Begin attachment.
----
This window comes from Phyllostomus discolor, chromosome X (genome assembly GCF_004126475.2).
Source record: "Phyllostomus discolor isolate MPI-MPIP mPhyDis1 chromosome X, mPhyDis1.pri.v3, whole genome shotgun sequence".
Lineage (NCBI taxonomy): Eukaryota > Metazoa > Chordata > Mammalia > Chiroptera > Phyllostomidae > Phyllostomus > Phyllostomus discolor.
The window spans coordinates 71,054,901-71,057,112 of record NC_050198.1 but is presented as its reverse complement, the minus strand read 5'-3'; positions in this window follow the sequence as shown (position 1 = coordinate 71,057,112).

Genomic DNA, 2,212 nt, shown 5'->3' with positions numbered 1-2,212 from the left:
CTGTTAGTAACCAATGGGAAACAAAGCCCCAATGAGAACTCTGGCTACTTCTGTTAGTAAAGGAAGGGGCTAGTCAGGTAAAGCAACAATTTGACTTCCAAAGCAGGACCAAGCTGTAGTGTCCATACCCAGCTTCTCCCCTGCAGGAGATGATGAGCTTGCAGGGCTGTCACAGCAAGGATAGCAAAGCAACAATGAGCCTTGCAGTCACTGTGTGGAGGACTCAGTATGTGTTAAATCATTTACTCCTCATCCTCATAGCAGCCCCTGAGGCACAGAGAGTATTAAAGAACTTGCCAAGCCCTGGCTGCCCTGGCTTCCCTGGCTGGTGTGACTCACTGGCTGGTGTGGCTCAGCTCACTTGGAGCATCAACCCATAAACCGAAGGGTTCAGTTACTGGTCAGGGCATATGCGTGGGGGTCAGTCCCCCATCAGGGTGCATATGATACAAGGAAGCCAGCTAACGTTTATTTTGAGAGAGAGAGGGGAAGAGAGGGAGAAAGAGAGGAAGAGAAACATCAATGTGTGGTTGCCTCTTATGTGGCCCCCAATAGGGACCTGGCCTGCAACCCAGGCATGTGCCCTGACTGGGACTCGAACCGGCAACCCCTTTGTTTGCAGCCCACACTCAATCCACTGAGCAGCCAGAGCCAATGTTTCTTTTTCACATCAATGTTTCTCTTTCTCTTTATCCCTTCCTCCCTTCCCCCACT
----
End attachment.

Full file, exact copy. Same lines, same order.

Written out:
This window comes from Phyllostomus discolor, chromosome X (genome assembly GCF_004126475.2).
Source record: "Phyllostomus discolor isolate MPI-MPIP mPhyDis1 chromosome X, mPhyDis1.pri.v3, whole genome shotgun sequence".
Lineage (NCBI taxonomy): Eukaryota > Metazoa > Chordata > Mammalia > Chiroptera > Phyllostomidae > Phyllostomus > Phyllostomus discolor.
The window spans coordinates 71,054,901-71,057,112 of record NC_050198.1 but is presented as its reverse complement, the minus strand read 5'-3'; positions in this window follow the sequence as shown (position 1 = coordinate 71,057,112).

Genomic DNA, 2,212 nt, shown 5'->3' with positions numbered 1-2,212 from the left:
CTGTTAGTAACCAATGGGAAACAAAGCCCCAATGAGAACTCTGGCTACTTCTGTTAGTAAAGGAAGGGGCTAGTCAGGTAAAGCAACAATTTGACTTCCAAAGCAGGACCAAGCTGTAGTGTCCATACCCAGCTTCTCCCCTGCAGGAGATGATGAGCTTGCAGGGCTGTCACAGCAAGGATAGCAAAGCAACAATGAGCCTTGCAGTCACTGTGTGGAGGACTCAGTATGTGTTAAATCATTTACTCCTCATCCTCATAGCAGCCCCTGAGGCACAGAGAGTATTAAAGAACTTGCCAAGCCCTGGCTGCCCTGGCTTCCCTGGCTGGTGTGACTCACTGGCTGGTGTGGCTCAGCTCACTTGGAGCATCAACCCATAAACCGAAGGGTTCAGTTACTGGTCAGGGCATATGCGTGGGGGTCAGTCCCCCATCAGGGTGCATATGATACAAGGAAGCCAGCTAACGTTTATTTTGAGAGAGAGAGGGGAAGAGAGGGAGAAAGAGAGGAAGAGAAACATCAATGTGTGGTTGCCTCTTATGTGGCCCCCAATAGGGACCTGGCCTGCAACCCAGGCATGTGCCCTGACTGGGACTCGAACCGGCAACCCCTTTGTTTGCAGCCCACACTCAATCCACTGAGCAGCCAGAGCCAATGTTTCTTTTTCACATCAATGTTTCTCTTTCTCTTTATCCCTTCCTCCCTTCCCCCACT